White House

In another step showing its commitment to environmental policies, this week the Obama Administration announced that solar panels were being installed on the roof of the White House. A White House official said:

“The retrofit will include the installation of energy-saving equipment, such as updated building controls and variable speed fans, as well as solar generation. The project will help demonstrate that historic buildings can incorporate solar energy and energy-efficiency upgrades”

The installation is great news for environmentalists and the solar industry alike, albeit long overdue. It was in October 2010 when Steven Chu, then Energy Secretary of the United States, announced the White House would be affixed with solar panels, and encouraged Americans to do the same with their homes or buildings. At that time, Chu stated that the White House solar panels would save the building approximately $2,300 per year in energy costs. While not a substantial amount, given the size of the building, the addition of renewable energy sources clearly has an impact.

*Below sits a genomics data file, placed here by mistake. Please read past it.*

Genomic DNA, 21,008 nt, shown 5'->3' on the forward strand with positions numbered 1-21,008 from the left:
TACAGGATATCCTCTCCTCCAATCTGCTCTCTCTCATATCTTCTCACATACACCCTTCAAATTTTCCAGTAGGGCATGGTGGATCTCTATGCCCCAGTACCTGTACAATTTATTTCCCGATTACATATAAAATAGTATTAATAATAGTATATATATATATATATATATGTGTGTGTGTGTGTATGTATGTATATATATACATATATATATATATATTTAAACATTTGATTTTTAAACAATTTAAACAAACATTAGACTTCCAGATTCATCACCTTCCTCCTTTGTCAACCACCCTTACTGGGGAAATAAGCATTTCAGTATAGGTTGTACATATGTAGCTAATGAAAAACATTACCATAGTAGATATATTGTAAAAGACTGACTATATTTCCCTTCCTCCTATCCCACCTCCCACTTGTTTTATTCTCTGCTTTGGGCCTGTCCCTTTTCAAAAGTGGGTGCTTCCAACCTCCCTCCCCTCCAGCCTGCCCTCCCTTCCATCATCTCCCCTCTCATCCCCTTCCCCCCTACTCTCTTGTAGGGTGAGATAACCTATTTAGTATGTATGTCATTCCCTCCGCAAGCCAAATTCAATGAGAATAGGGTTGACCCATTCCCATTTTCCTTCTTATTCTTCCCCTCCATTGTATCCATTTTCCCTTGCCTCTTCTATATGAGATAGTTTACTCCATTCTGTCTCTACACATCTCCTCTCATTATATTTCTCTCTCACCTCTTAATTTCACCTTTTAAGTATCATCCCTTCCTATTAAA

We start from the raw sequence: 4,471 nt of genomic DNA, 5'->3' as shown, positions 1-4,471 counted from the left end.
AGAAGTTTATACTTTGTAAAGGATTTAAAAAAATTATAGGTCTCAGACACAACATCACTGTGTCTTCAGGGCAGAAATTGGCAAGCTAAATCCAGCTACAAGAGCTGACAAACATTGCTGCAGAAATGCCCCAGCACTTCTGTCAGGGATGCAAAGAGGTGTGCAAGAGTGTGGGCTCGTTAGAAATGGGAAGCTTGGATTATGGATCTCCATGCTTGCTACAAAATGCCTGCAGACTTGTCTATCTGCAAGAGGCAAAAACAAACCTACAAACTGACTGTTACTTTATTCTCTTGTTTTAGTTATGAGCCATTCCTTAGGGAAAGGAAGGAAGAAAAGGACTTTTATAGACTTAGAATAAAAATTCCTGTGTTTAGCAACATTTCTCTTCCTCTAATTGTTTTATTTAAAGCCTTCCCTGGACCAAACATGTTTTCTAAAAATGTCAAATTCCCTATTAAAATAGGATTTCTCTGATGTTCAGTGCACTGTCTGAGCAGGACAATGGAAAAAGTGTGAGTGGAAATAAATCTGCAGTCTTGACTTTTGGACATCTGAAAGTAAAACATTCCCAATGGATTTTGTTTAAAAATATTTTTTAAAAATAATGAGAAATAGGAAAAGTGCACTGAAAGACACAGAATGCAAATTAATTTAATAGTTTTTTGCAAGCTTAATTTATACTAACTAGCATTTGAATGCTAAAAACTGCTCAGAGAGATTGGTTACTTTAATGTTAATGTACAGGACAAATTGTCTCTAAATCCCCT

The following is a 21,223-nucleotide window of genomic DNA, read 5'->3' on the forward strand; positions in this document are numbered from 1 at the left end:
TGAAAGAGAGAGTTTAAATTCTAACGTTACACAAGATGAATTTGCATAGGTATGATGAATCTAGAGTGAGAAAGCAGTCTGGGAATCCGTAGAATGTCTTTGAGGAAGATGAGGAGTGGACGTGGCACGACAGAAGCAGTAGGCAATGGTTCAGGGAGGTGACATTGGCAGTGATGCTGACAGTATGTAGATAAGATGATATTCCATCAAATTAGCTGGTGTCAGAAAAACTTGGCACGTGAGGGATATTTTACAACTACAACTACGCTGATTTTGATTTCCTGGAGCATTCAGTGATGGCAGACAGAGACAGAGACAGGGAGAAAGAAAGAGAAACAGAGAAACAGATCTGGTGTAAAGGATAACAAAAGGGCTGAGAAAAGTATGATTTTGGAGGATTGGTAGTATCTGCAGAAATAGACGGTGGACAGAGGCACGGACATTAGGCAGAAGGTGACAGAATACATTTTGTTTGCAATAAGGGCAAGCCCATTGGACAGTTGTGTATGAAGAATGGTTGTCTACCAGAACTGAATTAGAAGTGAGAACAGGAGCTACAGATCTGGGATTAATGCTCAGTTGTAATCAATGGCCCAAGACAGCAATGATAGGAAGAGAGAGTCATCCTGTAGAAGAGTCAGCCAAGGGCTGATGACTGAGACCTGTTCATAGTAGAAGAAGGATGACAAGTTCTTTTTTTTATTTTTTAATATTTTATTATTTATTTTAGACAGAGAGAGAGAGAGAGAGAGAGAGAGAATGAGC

And of course, the Obama Administration didn’t opt for the least expensive solar panels – according to the White House’s official statement, the panels and installation crew were both American.

The new solar panel installation also sends a clear message about retrofitting: even old buildings can (and should) support solar panels.

The funny thing is, the White House was actually equipped with solar panels during Jimmy Carter’s presidency in 1979, but they were later removed by Reagan in ’86.

The solar panels aren’t the first eco friendly initiative the Obama have led since taking residence in the White House. The First Lady planted a chemical-free (but not quite organic) vegetable garden on the grounds, and there is also now an official White House bee hive that last year produced 175 pounds of honey.

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Hopefully there will be more environmental retrofits coming to the White House before the end of Obama’s presidency.


  1. Whoopee! An official White House beehive!. I hope the bees survive the pesticides Monsanto and other agriculture chemical firms insist on pushing. Finally following through on solar panels is good news too. Even if they don’t make the White House net=zero carbon, $200,000 a year savings on electric paying for the solar power system in eight years is nothing to sneeze at.


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